The classic film example uses a loud brass horn, or a woman's scream. Jump Scares follow the law of diminishing returns. They're effective when accompanied by a slow build up of suspense, but too many will turn them into more of a nuisance than a genuine scare, as demonstrated by the many, ''many'' horror VideoGame examples in which the trope is overused to the point of [[VideoGame/FiveNightsAtFreddys predictable, if occasionally still somewhat startling, banality]], banality, by creators with little grasp of what makes horror ''scary''. Conversely, of course, when creators who ''do'' understand horror [[VideoGame/SilentHills make use of the trope]], trope, they do so to ''extremely'' good effect, to such an extent that it works even on a repeat player who knows it's coming, to say nothing of a newbie with no reason to predict it.


-->--'''Gabe''', ''Webcomic/PennyArcade'', "[[http://www.penny-arcade.com/comic/1999/09/29/ Dino Crisis Sucks]]"

to:

-->--'''Gabe''', -->-- '''Gabe''', ''Webcomic/PennyArcade'', "[[http://www.penny-arcade.com/comic/1999/09/29/ Dino Crisis Sucks]]"


[[quoteright:350:[[Film/{{Insidious}} http://static.tvtropes.org/pmwiki/pub/images/header1.png]]]]
[[caption-width-right:350:KILL IT! KILL IT WITH FIRE!!!]]

to:

[[quoteright:350:[[Film/{{Insidious}} http://static.[[quoteright:344:http://static.tvtropes.org/pmwiki/pub/images/header1.png]]]]
[[caption-width-right:350:KILL IT! KILL IT WITH FIRE!!!]]
org/pmwiki/pub/images/byJohnFish2_8101.png]]
[[caption-width-right:344:"MEOW!" [[note]] A real jump scare would be scary, so we put this. [[/note]] ''[[https://www.flickr.com/photos/johnfish/4175352901/ source]]'']]


[[quoteright:350:http://static.tvtropes.org/pmwiki/pub/images/header1.png]]

to:

[[quoteright:350:http://static.[[quoteright:350:[[Film/{{Insidious}} http://static.tvtropes.org/pmwiki/pub/images/header1.png]]png]]]]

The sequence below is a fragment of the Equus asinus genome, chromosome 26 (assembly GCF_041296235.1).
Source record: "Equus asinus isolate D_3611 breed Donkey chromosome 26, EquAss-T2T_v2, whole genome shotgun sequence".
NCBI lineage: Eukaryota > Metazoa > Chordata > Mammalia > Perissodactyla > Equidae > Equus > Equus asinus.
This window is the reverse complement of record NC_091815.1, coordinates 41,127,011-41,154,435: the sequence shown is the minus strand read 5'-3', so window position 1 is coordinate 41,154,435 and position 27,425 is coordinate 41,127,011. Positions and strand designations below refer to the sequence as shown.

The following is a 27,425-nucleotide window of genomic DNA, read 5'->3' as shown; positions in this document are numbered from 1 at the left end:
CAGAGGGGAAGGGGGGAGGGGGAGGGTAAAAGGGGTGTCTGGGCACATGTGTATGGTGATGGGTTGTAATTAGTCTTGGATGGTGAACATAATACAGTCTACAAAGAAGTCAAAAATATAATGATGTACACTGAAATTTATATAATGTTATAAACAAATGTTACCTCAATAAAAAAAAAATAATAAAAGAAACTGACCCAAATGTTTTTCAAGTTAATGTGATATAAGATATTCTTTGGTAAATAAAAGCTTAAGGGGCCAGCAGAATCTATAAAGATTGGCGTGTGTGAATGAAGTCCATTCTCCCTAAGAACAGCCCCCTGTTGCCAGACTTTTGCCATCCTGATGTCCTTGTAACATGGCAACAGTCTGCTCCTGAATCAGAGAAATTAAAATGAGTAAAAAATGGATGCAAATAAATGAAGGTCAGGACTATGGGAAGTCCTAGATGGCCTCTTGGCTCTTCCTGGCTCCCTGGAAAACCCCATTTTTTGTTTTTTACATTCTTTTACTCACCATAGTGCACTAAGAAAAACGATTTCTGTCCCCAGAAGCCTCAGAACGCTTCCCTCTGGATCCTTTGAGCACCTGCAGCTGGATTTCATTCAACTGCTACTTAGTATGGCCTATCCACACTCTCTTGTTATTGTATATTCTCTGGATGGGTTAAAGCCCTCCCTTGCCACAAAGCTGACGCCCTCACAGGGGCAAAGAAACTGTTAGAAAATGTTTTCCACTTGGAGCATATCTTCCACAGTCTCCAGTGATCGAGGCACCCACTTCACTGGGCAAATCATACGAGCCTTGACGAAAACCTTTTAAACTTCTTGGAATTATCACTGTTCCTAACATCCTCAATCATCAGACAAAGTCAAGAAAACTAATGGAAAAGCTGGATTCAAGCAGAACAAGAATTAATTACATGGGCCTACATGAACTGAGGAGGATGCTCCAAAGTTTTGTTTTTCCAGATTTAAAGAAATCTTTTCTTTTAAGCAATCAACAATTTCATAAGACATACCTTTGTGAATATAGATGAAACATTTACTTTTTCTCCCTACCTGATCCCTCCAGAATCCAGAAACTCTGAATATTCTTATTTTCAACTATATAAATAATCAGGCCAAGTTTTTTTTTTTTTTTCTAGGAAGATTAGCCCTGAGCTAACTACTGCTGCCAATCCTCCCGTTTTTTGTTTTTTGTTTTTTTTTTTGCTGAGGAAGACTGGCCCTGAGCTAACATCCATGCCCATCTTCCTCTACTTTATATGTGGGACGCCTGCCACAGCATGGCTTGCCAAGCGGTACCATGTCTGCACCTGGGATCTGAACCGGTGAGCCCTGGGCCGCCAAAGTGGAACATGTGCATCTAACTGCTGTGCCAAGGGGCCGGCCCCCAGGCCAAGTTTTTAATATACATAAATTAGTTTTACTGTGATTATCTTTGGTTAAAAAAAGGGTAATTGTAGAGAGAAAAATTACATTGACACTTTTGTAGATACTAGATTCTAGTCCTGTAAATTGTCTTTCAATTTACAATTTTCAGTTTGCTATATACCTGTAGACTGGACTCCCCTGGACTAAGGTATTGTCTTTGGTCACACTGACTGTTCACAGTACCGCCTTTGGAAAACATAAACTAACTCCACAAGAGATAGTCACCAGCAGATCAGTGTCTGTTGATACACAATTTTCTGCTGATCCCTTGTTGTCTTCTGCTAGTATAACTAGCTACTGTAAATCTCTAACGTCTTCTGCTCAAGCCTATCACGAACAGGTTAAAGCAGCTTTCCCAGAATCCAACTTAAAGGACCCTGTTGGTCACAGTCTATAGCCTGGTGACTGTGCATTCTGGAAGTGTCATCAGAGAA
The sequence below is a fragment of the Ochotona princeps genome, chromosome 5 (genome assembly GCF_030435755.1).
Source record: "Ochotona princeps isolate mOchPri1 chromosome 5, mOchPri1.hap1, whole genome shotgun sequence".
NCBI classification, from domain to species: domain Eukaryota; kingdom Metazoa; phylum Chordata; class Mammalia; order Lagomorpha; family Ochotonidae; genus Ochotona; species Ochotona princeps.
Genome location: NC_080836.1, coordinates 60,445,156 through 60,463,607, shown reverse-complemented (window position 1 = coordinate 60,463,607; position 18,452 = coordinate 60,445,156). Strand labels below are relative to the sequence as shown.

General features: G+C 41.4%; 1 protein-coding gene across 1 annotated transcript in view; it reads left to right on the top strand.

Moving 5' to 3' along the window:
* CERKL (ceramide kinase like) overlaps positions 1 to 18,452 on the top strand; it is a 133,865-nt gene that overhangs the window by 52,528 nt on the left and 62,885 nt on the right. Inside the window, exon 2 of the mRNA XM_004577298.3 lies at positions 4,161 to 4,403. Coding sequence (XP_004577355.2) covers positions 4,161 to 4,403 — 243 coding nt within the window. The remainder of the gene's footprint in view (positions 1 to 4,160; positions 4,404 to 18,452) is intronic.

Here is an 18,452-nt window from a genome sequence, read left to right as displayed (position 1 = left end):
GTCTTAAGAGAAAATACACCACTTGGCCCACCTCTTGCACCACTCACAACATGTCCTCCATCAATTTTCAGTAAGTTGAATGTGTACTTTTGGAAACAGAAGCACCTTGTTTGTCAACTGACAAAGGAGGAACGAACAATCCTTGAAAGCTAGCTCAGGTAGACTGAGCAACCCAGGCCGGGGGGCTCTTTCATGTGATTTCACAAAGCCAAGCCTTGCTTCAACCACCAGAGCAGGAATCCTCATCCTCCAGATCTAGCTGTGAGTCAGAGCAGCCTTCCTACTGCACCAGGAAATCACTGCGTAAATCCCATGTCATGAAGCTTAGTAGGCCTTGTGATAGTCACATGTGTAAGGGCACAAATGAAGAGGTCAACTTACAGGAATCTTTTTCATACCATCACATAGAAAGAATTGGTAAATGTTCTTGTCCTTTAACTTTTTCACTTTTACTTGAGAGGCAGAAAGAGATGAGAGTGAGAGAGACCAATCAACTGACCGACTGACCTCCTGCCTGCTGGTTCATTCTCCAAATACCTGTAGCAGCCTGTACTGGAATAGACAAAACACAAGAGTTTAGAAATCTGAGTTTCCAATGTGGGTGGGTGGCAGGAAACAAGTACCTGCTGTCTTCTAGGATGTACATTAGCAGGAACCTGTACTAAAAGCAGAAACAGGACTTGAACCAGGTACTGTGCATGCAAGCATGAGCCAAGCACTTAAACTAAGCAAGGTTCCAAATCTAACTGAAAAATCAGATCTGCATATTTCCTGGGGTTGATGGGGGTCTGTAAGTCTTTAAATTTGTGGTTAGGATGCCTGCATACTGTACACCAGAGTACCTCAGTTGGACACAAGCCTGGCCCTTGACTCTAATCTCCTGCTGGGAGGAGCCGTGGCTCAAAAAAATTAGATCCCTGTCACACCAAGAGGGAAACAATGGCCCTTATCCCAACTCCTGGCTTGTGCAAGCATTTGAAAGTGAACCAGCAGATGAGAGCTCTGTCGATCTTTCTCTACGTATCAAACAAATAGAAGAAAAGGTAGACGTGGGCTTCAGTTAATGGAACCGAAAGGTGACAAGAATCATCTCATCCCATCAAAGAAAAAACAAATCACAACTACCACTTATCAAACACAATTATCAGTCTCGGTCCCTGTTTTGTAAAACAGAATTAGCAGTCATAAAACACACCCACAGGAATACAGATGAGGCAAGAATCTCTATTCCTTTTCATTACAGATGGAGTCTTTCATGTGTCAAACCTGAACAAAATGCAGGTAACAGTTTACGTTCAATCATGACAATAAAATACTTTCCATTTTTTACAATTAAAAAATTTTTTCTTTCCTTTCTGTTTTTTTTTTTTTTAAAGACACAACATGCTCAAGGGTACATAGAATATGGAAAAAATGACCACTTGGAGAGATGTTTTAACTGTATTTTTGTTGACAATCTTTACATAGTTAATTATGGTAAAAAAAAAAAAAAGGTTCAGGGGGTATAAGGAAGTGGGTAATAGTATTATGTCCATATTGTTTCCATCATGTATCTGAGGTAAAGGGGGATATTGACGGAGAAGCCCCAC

[[quoteright:344:http://static.tvtropes.org/pmwiki/pub/images/byJohnFish2_8101.png]]
[[caption-width-right:344:"MEOW!" [[note]] A real jump scare would be scary, so we put this. [[/note]] ''[[https://www.flickr.com/photos/johnfish/4175352901/ source]]'']]

to:

[[quoteright:344:http://static.[[quoteright:350:http://static.tvtropes.org/pmwiki/pub/images/byJohnFish2_8101.org/pmwiki/pub/images/header1.png]]
[[caption-width-right:344:"MEOW!" [[note]] A real jump scare would be scary, so we put this. [[/note]] ''[[https://www.flickr.com/photos/johnfish/4175352901/ source]]'']]
[[caption-width-right:350:KILL IT! KILL IT WITH FIRE!!!]]


The classic example uses a loud brass horn, or a woman's scream. Jump Scares follow the law of diminishing returns. They're effective when accompanied by a slow build up of suspense, but too many will turn them into more of a nuisance than a genuine scare. A common VideoGame version is when the player is climbing a ladder, receiving a jump scare at the top.

to:

The classic film example uses a loud brass horn, or a woman's scream. Jump Scares follow the law of diminishing returns. They're effective when accompanied by a slow build up of suspense, but too many will turn them into more of a nuisance than a genuine scare. A common scare, as demonstrated by the many, ''many'' horror VideoGame version examples in which the trope is overused to the point of [[VideoGame/FiveNightsAtFreddys predictable, if occasionally still somewhat startling, banality]], by creators with little grasp of what makes horror ''scary''. Conversely, of course, when creators who ''do'' understand horror [[VideoGame/SilentHills make use of the trope]], they do so to ''extremely'' good effect, to such an extent that it works even on a repeat player is climbing who knows it's coming, to say nothing of a ladder, receiving a jump scare at the top.
newbie with no reason to predict it.